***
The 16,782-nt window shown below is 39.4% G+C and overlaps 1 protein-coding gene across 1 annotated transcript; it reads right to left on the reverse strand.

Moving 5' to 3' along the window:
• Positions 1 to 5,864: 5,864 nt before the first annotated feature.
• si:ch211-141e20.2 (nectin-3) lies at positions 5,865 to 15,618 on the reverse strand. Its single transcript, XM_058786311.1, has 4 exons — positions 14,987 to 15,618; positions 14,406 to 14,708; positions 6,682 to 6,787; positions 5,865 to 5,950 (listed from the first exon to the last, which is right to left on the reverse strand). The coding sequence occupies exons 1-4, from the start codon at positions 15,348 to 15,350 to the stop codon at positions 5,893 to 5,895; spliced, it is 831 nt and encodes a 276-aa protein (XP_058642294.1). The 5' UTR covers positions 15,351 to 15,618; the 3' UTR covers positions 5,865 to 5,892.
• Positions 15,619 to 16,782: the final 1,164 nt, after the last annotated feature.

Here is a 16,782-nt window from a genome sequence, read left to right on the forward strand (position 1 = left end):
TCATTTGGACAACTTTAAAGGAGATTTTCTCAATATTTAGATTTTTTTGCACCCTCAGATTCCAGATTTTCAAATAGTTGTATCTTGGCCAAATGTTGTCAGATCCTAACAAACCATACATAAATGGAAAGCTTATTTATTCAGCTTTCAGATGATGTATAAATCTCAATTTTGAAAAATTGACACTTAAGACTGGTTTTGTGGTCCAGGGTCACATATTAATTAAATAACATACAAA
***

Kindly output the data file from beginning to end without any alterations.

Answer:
The 16,782-nt window shown below is 39.4% G+C and overlaps 1 protein-coding gene across 1 annotated transcript; it reads right to left on the reverse strand.

Moving 5' to 3' along the window:
• Positions 1 to 5,864: 5,864 nt before the first annotated feature.
• si:ch211-141e20.2 (nectin-3) lies at positions 5,865 to 15,618 on the reverse strand. Its single transcript, XM_058786311.1, has 4 exons — positions 14,987 to 15,618; positions 14,406 to 14,708; positions 6,682 to 6,787; positions 5,865 to 5,950 (listed from the first exon to the last, which is right to left on the reverse strand). The coding sequence occupies exons 1-4, from the start codon at positions 15,348 to 15,350 to the stop codon at positions 5,893 to 5,895; spliced, it is 831 nt and encodes a 276-aa protein (XP_058642294.1). The 5' UTR covers positions 15,351 to 15,618; the 3' UTR covers positions 5,865 to 5,892.
• Positions 15,619 to 16,782: the final 1,164 nt, after the last annotated feature.

Here is a 16,782-nt window from a genome sequence, read left to right on the forward strand (position 1 = left end):
TCATTTGGACAACTTTAAAGGAGATTTTCTCAATATTTAGATTTTTTTGCACCCTCAGATTCCAGATTTTCAAATAGTTGTATCTTGGCCAAATGTTGTCAGATCCTAACAAACCATACATAAATGGAAAGCTTATTTATTCAGCTTTCAGATGATGTATAAATCTCAATTTTGAAAAATTGACACTTAAGACTGGTTTTGTGGTCCAGGGTCACATATTAATTAAATAACATACAAA